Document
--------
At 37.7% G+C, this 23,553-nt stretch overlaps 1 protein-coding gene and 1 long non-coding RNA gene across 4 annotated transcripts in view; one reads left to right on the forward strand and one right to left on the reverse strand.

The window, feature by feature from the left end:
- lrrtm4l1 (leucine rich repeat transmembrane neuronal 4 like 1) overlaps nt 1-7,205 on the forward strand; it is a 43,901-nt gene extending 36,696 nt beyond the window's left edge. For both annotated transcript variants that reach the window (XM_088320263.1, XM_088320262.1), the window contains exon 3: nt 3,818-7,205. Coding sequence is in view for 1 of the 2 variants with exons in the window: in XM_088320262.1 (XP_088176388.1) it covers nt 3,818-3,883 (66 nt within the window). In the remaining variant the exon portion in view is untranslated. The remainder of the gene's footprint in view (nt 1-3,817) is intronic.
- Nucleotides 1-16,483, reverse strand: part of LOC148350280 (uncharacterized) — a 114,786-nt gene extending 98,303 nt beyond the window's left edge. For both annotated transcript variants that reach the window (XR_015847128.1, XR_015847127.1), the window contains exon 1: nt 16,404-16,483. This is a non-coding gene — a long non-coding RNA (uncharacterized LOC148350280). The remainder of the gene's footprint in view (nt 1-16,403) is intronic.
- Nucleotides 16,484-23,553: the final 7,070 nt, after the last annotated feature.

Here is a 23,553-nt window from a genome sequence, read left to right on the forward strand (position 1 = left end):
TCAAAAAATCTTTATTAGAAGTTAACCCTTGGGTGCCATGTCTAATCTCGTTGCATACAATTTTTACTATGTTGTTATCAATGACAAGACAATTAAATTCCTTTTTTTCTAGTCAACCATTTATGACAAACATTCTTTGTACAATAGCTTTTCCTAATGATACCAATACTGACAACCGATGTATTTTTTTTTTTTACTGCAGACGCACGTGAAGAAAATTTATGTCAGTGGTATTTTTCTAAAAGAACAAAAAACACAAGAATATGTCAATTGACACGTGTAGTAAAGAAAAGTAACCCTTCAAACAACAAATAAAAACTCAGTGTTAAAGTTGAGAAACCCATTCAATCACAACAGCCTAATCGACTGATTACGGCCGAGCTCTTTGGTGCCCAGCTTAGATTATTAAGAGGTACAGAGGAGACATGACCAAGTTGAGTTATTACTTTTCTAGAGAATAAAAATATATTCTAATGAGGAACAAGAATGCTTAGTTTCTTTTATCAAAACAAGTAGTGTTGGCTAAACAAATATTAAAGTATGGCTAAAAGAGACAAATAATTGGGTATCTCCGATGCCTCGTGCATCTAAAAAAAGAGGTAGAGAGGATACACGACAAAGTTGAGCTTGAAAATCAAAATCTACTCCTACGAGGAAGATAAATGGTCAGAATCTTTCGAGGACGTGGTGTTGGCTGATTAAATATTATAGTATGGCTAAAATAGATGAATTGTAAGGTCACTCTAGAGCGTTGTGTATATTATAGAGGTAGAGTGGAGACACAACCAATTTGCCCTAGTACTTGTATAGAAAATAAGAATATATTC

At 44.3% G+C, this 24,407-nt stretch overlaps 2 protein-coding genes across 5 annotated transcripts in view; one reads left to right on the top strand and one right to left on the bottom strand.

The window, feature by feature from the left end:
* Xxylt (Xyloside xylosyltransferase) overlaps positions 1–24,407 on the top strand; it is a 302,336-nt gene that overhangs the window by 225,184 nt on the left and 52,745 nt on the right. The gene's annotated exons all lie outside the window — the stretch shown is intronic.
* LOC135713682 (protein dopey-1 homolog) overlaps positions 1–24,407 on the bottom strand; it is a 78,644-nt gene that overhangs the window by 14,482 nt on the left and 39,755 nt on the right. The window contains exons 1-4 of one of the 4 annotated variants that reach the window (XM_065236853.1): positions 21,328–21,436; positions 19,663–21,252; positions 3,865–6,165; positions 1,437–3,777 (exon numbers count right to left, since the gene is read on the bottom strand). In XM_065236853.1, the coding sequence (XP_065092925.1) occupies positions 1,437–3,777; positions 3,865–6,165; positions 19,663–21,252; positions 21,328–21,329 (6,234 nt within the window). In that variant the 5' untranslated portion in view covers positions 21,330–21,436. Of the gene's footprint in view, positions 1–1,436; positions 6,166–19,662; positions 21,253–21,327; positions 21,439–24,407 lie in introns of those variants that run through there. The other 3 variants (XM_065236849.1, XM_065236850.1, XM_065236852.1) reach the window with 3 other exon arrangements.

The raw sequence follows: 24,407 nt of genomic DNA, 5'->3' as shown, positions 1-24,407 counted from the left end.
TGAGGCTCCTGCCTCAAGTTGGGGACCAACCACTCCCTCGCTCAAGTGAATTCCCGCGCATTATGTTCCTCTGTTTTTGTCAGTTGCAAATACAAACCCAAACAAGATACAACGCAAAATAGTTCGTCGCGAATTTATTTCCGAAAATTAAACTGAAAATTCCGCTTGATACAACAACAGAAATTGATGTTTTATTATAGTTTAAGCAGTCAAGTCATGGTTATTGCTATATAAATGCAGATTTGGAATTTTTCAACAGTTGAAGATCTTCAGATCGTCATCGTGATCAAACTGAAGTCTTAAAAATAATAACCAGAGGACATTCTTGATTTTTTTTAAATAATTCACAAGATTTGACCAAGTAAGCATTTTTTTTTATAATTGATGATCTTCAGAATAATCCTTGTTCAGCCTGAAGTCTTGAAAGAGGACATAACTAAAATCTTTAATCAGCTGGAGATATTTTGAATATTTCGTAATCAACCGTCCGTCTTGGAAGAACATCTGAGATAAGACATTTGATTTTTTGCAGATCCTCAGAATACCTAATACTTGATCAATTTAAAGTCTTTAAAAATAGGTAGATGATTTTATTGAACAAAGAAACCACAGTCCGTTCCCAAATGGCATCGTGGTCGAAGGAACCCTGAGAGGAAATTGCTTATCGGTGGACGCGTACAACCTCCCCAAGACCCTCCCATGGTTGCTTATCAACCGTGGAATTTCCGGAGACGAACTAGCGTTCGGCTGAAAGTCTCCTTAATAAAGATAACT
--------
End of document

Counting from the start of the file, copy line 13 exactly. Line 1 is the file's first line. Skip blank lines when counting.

TGAGGCTCCTGCCTCAAGTTGGGGACCAACCACTCCCTCGCTCAAGTGAATTCCCGCGCATTATGTTCCTCTGTTTTTGTCAGTTGCAAATACAAACCCAAACAAGATACAACGCAAAATAGTTCGTCGCGAATTTATTTCCGAAAATTAAACTGAAAATTCCGCTTGATACAACAACAGAAATTGATGTTTTATTATAGTTTAAGCAGTCAAGTCATGGTTATTGCTATATAAATGCAGATTTGGAATTTTTCAACAGTTGAAGATCTTCAGATCGTCATCGTGATCAAACTGAAGTCTTAAAAATAATAACCAGAGGACATTCTTGATTTTTTTTAAATAATTCACAAGATTTGACCAAGTAAGCATTTTTTTTTATAATTGATGATCTTCAGAATAATCCTTGTTCAGCCTGAAGTCTTGAAAGAGGACATAACTAAAATCTTTAATCAGCTGGAGATATTTTGAATATTTCGTAATCAACCGTCCGTCTTGGAAGAACATCTGAGATAAGACATTTGATTTTTTGCAGATCCTCAGAATACCTAATACTTGATCAATTTAAAGTCTTTAAAAATAGGTAGATGATTTTATTGAACAAAGAAACCACAGTCCGTTCCCAAATGGCATCGTGGTCGAAGGAACCCTGAGAGGAAATTGCTTATCGGTGGACGCGTACAACCTCCCCAAGACCCTCCCATGGTTGCTTATCAACCGTGGAATTTCCGGAGACGAACTAGCGTTCGGCTGAAAGTCTCCTTAATAAAGATAACT